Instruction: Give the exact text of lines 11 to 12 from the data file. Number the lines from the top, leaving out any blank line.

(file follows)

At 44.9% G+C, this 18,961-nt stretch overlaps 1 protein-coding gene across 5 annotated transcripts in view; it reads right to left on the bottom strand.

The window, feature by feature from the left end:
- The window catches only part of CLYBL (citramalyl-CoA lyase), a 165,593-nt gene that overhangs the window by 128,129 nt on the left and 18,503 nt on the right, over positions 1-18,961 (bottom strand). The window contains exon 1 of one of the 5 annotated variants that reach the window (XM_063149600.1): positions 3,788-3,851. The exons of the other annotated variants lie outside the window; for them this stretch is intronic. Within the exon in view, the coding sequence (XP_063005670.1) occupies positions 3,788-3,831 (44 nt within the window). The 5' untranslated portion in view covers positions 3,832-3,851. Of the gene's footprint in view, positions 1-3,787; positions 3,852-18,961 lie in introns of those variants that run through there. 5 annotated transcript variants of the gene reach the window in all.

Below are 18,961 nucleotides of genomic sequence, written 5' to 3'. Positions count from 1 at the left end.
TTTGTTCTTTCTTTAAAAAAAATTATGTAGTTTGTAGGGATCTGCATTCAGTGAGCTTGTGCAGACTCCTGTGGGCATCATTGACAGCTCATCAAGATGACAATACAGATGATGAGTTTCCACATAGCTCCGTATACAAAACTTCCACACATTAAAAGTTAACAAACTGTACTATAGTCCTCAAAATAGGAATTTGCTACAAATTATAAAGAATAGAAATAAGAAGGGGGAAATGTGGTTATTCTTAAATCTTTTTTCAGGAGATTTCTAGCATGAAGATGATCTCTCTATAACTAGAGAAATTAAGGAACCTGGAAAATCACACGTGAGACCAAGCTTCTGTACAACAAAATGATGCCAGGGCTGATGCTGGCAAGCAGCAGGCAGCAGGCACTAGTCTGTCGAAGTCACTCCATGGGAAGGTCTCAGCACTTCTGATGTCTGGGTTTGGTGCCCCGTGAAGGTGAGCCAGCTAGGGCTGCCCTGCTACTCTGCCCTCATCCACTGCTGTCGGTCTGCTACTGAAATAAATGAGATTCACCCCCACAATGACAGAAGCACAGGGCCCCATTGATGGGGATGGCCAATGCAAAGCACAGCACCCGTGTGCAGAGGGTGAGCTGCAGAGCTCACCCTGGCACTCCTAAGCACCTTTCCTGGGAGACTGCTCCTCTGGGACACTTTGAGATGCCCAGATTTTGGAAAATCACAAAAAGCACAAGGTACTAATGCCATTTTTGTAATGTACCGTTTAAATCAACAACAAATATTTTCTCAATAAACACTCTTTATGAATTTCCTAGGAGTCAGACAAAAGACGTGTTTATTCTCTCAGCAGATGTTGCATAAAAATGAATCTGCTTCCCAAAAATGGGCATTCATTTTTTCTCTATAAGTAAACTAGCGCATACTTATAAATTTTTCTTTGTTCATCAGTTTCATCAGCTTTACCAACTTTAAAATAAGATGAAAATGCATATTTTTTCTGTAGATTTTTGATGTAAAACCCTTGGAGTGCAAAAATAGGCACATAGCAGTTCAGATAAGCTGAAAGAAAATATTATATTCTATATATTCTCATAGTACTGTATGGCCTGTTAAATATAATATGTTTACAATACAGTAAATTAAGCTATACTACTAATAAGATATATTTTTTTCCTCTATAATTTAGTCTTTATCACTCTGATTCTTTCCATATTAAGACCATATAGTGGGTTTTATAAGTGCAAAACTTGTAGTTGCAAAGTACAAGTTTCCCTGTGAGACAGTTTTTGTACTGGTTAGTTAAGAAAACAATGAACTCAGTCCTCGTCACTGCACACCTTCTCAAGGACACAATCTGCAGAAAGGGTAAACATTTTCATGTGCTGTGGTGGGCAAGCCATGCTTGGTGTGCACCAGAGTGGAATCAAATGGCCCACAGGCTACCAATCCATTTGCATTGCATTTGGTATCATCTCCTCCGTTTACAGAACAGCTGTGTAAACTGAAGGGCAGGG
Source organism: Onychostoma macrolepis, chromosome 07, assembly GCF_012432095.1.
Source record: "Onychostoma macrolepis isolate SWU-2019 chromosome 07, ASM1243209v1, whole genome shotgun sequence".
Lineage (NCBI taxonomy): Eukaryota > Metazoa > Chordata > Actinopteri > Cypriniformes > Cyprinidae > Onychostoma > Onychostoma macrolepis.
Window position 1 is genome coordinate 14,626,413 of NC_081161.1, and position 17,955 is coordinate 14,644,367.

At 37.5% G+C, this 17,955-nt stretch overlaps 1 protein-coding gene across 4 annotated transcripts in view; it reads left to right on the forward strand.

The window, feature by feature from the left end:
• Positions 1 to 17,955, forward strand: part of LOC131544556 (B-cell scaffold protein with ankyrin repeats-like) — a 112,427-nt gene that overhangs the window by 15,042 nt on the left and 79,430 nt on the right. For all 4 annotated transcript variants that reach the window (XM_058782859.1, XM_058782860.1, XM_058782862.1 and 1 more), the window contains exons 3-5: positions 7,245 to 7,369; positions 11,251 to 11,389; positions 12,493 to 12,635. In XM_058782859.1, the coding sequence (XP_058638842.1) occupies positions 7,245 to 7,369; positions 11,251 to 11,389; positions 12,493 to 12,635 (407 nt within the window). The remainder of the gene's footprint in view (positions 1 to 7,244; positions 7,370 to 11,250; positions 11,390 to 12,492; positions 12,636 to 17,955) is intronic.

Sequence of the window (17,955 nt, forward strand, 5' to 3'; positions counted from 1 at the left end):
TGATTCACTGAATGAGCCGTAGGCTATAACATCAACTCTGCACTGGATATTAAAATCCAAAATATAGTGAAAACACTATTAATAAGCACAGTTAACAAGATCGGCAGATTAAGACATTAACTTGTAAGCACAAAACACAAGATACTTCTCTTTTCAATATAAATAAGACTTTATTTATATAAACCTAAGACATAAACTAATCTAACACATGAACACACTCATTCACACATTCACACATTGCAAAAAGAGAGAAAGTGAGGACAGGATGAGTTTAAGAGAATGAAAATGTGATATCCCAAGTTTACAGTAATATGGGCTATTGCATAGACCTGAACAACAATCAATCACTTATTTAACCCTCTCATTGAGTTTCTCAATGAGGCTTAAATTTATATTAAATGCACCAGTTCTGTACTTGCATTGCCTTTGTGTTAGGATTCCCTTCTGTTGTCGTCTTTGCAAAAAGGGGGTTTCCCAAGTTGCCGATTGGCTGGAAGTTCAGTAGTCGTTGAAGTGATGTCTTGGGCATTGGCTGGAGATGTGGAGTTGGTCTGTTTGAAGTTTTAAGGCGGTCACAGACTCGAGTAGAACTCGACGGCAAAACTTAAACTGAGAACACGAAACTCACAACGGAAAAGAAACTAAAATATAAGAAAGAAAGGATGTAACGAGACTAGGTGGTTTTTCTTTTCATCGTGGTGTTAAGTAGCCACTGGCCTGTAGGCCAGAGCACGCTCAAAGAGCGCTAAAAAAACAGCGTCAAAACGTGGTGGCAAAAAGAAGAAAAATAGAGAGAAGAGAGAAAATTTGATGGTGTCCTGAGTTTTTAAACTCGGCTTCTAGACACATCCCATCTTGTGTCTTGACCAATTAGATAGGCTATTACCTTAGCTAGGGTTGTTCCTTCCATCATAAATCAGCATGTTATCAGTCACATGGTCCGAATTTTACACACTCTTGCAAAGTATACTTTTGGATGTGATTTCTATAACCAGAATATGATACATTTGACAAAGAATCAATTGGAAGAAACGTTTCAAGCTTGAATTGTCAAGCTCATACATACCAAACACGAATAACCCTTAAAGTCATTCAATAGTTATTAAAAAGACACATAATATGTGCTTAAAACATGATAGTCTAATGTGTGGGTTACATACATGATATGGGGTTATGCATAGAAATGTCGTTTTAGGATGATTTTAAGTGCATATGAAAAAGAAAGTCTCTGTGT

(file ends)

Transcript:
The window, feature by feature from the left end:
• Positions 1 to 17,955, forward strand: part of LOC131544556 (B-cell scaffold protein with ankyrin repeats-like) — a 112,427-nt gene that overhangs the window by 15,042 nt on the left and 79,430 nt on the right. For all 4 annotated transcript variants that reach the window (XM_058782859.1, XM_058782860.1, XM_058782862.1 and 1 more), the window contains exons 3-5: positions 7,245 to 7,369; positions 11,251 to 11,389; positions 12,493 to 12,635. In XM_058782859.1, the coding sequence (XP_058638842.1) occupies positions 7,245 to 7,369; positions 11,251 to 11,389; positions 12,493 to 12,635 (407 nt within the window). The remainder of the gene's footprint in view (positions 1 to 7,244; positions 7,370 to 11,250; positions 11,390 to 12,492; positions 12,636 to 17,955) is intronic.